If she’s allowed to use her phone (and that’s a normal avenue of communication for the two of you), a check-in each day reminds her that she’s on your mind. If you don’t know what to say, Snap her a goofy picture of yourself or text a meme or a funny gif or a joke she’ll appreciate. If she is still free to use the Internet, you could do a “today’s site suggestion” message or something like that. I don’t know if teens use Twitter very much (do you?), but I really enjoy @tinycarebot popping up in my feed here and there—all of the tweets are things like “get some fresh air please” and “please remember to take a second to drink a bit of water.” I am also all about WeRateDogs (they also have a Snapchat). If you have Tumblr suggestions for her (I’m sensing a theme, here: my favorite at the moment is f*ckyeah-cuteanimals), send those, too.
If she is currently not allowed to explore online, consider making a Tumblr where you reblog things you think she’ll enjoy and just add to it every day even though she can’t see it. Give her the URL once she’s off restriction. While it won’t help her in the moment, I promise she’ll be really touched to see how much she was on your mind during that time.
Don’t underestimate the power of positivity, here. I don’t mean pom-pom waving, you-can-doooo-it kinds of empty cheering, though. I’m talking about tiny little targeted reinforcements you can share as reminders that she matters and she is enough. I remember one very difficult period of time when my daughter wasn’t here at home and she became furious with me and said she didn’t want to talk to me anymore. Instead of insisting that she talk it through with me (which, honestly, is what I really wanted) or getting mired in my own feelings, I started just sending her a “one thing I love about you” note every day. They were short. Some were serious, some were silly, but all of them sent the same message: I see you, I love you, you matter to me. (She started talking to me again in just a few days, but asked me to continue the messages.) For a recent birthday one of her friends gave her an assortment of envelopes with letters in them for different occasions—things like “open me when you’re sad” and “open me when you need encouragement,” etc. These are the sorts of ways you can offer up meaningful support in a manageable package, both in terms of producing it and allowing her the space to process during a time when everything feels difficult.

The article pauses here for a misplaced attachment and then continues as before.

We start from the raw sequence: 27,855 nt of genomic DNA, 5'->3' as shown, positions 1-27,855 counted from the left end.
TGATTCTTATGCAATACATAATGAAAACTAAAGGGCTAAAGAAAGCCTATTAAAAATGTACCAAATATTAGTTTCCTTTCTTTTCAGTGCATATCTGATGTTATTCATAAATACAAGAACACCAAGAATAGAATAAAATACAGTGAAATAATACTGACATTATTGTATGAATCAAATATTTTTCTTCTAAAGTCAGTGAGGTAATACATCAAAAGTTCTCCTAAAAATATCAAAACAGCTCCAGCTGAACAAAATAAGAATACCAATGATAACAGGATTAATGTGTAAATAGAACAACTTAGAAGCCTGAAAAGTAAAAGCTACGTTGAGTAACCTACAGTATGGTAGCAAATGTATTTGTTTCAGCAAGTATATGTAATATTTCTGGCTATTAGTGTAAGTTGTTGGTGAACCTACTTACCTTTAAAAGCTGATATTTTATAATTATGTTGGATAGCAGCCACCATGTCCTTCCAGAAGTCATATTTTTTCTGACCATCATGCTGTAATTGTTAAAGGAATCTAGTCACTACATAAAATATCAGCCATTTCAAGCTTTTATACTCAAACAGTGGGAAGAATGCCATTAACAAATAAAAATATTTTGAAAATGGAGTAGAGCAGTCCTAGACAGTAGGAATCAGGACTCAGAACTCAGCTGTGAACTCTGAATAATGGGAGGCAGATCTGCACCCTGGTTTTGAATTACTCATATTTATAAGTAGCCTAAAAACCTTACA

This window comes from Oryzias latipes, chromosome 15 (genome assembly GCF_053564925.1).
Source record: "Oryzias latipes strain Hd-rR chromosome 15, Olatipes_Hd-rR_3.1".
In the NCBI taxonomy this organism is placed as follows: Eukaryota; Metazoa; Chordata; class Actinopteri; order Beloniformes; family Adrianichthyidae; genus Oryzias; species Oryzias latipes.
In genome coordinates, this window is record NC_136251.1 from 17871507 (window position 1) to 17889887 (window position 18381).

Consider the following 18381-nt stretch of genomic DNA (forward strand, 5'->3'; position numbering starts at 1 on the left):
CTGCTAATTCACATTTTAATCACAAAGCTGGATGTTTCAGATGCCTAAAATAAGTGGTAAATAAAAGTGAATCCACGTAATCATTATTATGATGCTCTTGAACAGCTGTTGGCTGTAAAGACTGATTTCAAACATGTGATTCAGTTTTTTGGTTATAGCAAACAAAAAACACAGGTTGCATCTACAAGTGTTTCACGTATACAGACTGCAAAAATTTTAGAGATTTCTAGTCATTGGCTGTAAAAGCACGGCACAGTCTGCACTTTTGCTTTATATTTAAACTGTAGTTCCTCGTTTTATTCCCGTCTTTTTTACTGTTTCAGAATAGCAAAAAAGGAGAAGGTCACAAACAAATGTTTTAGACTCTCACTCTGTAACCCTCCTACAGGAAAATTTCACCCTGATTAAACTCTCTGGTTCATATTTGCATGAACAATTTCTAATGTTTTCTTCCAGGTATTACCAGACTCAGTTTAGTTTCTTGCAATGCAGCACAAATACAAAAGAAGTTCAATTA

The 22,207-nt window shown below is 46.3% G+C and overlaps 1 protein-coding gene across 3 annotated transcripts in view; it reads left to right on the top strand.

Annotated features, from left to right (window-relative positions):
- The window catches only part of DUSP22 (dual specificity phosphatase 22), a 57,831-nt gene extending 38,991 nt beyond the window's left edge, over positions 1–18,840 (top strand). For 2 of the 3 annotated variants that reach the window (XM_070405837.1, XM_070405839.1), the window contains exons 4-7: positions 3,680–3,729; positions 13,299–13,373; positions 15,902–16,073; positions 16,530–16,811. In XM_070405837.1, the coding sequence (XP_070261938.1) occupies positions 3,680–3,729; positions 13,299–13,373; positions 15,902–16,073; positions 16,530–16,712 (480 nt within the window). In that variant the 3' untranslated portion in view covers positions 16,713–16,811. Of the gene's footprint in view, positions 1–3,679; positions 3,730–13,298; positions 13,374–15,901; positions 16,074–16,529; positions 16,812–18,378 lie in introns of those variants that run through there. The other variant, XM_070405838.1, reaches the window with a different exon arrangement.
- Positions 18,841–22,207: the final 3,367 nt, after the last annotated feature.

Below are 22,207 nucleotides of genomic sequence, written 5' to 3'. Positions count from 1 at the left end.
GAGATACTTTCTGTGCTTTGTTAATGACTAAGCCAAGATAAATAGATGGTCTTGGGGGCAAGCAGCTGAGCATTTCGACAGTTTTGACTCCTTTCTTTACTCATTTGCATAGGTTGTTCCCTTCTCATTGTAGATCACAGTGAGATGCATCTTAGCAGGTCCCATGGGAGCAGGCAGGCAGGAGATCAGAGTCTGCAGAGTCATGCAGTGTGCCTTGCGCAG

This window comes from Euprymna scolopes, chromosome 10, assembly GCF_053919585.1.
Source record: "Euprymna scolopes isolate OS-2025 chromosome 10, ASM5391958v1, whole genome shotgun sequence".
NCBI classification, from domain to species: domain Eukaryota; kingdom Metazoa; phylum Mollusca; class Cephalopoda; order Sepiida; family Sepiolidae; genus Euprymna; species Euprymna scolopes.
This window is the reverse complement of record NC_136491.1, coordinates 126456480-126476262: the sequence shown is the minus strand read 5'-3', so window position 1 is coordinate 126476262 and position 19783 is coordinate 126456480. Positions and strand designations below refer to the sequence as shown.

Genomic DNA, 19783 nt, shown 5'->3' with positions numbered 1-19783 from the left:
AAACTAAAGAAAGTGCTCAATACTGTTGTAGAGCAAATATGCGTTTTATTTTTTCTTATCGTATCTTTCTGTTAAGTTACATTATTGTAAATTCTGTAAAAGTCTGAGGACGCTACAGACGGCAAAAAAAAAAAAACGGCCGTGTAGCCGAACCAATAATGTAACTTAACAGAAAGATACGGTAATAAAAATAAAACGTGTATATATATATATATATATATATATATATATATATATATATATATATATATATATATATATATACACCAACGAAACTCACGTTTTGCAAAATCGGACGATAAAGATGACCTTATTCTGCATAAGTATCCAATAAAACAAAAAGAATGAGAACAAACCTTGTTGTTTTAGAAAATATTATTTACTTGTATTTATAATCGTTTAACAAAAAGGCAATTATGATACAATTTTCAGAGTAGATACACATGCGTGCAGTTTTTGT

If you want to get her tangible gifts at this point, obviously you can, but stick to small things (during hard times, even gifts can feel overwhelming) and/or things you make yourself. One of my daughter’s friends makes darling little amigurumi critters and another does pieced origami creations—both, at different times, gave her little gifts just because. Yet another friend gave her a rock at some point (there was a story to go with it, I’m sure, but it was a small, unremarkable rock, nonetheless.) Do remember (I’m sure you know this) that food gifts are not a good idea at this point, even if it’s something you know she normally loves.
Finally, anything that feels “normal” is likely to be welcome. So ask her when you can see her, and stress that you’re happy to just come hang out and watch Netflix or whatever. It’s possible she has some free time but isn’t up to going out and so isn’t reaching out to friends, figuring she’s “no fun.” And if she can’t (or doesn’t want to) get together just yet, that’s fine. Let her know you’re going to keep asking, periodically, and you’re looking forward to seeing her when she’s ready/able.
The world needs more teenagers like you. I’m so glad your friend has you in her life.
Photo source: Depositphotos/savageultra